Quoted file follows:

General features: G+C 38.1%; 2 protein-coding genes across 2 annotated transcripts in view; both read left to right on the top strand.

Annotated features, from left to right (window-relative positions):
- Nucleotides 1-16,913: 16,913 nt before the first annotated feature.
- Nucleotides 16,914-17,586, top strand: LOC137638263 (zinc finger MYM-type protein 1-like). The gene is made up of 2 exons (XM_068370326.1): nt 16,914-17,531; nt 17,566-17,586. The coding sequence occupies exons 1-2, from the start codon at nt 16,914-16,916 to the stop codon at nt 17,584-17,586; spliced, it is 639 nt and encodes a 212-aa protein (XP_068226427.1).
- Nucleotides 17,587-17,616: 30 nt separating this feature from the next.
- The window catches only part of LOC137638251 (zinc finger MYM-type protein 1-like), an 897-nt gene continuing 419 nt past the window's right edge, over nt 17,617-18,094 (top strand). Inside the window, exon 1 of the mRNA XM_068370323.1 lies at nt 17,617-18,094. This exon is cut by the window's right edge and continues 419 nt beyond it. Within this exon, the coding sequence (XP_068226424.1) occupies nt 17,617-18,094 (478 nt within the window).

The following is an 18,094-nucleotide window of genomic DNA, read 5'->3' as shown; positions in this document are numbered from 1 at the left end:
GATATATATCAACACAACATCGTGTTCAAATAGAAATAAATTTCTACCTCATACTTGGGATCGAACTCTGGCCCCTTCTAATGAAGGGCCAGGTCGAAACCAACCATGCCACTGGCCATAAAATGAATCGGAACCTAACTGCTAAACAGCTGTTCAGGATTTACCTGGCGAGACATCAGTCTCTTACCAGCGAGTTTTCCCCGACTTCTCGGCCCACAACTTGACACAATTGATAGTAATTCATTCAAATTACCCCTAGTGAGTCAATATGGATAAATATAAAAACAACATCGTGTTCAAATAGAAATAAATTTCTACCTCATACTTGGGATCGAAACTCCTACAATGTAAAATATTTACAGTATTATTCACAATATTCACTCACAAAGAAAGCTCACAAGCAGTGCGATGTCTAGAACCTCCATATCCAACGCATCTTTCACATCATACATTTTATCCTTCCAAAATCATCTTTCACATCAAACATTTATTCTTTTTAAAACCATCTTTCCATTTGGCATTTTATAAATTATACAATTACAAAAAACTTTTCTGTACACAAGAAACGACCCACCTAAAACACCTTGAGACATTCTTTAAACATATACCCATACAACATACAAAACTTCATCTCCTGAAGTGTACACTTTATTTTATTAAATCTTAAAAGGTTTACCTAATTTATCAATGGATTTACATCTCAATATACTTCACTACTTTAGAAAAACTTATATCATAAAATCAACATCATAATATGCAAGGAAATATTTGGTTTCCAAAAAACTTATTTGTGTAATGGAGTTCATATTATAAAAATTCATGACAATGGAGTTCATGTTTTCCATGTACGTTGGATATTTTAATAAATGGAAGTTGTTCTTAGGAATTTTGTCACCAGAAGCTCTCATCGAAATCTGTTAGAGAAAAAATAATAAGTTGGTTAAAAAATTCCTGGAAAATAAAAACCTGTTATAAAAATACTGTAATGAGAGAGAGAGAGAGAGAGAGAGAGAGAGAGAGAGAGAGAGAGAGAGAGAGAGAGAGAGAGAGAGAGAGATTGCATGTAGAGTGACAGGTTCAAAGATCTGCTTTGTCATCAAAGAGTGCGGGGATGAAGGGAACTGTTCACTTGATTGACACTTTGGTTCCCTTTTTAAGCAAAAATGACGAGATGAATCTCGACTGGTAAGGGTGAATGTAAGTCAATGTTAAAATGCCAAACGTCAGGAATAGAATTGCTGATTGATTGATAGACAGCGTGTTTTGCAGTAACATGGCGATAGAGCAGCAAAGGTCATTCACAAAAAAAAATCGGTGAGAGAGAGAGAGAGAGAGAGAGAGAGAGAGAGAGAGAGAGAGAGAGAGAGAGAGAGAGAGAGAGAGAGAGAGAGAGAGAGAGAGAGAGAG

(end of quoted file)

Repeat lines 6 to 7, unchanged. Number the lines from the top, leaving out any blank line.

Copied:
- The window catches only part of LOC137638251 (zinc finger MYM-type protein 1-like), an 897-nt gene continuing 419 nt past the window's right edge, over nt 17,617-18,094 (top strand). Inside the window, exon 1 of the mRNA XM_068370323.1 lies at nt 17,617-18,094. This exon is cut by the window's right edge and continues 419 nt beyond it. Within this exon, the coding sequence (XP_068226424.1) occupies nt 17,617-18,094 (478 nt within the window).

The following is an 18,094-nucleotide window of genomic DNA, read 5'->3' as shown; positions in this document are numbered from 1 at the left end: